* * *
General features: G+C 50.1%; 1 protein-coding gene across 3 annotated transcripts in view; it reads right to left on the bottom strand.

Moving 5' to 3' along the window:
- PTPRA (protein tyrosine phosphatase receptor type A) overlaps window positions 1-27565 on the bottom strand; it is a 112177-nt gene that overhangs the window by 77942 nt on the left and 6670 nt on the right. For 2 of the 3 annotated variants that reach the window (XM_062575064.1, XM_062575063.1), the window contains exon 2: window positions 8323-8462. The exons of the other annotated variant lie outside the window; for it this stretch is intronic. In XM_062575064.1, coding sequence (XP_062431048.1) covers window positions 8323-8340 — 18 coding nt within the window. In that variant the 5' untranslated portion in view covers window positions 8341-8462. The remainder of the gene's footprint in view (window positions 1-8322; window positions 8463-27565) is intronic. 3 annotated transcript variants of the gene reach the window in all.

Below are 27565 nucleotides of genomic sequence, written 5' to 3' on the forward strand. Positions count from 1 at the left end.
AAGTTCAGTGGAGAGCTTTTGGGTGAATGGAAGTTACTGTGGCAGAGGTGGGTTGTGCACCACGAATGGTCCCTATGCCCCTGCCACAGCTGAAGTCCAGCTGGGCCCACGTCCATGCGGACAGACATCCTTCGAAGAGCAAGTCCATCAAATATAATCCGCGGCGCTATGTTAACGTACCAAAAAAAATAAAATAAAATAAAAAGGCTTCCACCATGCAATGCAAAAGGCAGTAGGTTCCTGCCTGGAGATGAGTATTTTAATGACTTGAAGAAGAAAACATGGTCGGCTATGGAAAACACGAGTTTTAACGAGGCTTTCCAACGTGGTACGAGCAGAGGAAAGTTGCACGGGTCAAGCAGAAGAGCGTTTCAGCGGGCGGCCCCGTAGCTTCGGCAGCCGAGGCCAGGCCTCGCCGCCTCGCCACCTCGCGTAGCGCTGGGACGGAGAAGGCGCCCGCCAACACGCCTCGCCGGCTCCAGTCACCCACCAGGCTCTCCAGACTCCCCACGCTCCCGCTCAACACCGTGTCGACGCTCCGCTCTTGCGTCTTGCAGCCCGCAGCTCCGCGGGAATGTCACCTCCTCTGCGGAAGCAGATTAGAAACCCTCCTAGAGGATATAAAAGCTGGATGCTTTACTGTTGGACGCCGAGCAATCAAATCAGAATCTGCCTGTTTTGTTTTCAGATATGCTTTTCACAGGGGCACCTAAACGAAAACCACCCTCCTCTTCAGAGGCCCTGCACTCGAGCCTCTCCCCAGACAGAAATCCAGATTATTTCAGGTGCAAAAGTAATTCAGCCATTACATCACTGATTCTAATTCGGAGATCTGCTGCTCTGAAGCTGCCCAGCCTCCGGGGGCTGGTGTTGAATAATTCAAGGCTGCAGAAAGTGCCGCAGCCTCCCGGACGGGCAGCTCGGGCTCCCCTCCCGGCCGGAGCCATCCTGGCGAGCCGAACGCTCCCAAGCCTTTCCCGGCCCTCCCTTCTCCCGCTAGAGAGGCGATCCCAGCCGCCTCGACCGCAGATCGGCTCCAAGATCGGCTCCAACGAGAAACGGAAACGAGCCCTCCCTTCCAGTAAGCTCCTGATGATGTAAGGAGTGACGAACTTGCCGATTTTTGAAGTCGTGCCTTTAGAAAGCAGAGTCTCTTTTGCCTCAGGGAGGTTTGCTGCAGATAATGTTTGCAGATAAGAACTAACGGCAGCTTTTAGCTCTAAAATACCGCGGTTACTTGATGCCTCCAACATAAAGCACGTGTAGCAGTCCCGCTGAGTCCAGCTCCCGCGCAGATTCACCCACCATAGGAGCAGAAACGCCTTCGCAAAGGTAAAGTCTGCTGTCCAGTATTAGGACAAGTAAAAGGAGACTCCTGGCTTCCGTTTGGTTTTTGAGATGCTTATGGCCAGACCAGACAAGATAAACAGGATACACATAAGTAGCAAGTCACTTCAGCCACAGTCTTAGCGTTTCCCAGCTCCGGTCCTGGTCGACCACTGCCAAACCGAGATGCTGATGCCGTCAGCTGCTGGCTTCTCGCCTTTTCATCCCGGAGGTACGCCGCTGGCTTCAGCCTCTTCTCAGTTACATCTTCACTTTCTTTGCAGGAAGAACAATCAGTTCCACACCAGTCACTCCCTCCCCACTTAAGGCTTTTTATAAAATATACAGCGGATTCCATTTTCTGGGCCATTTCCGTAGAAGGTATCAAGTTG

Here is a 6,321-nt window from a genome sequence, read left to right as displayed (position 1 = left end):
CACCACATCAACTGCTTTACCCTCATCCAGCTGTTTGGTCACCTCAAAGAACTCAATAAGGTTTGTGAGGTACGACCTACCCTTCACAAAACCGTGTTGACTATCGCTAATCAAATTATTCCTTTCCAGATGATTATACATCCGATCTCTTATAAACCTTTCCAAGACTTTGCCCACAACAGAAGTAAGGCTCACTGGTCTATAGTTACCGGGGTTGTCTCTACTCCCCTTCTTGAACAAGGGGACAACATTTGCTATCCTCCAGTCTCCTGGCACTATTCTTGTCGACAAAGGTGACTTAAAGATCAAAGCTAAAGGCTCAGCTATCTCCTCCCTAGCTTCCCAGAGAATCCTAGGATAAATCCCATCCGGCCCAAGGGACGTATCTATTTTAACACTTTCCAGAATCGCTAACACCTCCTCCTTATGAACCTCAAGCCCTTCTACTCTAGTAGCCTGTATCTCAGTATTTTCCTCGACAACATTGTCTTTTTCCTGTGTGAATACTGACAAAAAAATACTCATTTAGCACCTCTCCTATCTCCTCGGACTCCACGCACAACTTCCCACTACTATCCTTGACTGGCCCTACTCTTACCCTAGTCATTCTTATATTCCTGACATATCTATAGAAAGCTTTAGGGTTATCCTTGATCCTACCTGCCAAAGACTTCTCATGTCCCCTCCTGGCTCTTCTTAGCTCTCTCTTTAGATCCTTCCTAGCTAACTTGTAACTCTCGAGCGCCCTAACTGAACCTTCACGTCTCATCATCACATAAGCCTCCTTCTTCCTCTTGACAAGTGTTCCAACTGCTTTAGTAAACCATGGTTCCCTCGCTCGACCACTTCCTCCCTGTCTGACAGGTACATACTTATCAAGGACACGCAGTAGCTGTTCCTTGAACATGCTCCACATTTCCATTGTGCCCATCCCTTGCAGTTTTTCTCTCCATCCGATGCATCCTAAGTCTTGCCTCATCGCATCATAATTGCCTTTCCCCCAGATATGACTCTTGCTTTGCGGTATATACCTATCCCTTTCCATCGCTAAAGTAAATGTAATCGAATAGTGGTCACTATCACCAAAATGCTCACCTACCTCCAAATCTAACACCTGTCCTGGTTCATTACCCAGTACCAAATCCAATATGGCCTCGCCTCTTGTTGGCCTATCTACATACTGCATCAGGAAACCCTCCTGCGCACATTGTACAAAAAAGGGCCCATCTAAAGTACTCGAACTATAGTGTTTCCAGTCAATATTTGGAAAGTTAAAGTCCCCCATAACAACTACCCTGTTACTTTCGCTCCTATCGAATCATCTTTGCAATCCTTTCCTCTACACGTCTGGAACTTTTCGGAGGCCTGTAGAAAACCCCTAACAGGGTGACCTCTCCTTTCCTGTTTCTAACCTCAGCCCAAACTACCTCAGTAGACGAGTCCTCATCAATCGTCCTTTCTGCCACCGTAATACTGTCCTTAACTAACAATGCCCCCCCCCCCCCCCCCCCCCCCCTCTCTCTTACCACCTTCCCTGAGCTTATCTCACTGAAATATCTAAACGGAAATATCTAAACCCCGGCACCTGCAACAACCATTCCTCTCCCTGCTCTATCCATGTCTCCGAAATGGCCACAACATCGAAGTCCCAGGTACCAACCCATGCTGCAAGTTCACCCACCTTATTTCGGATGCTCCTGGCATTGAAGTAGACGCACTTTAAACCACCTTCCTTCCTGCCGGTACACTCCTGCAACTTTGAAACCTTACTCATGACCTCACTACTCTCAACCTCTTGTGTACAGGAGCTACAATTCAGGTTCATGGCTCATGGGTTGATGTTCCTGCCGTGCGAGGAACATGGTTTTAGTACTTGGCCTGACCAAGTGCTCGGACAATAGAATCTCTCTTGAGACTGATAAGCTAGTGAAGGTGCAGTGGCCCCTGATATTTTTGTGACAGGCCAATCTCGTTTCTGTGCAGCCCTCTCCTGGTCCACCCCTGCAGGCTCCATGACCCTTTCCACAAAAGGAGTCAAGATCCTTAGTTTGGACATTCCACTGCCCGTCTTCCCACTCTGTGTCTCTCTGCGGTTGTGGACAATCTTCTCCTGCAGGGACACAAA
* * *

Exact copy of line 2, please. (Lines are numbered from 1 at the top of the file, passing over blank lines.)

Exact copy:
Moving 5' to 3' along the window: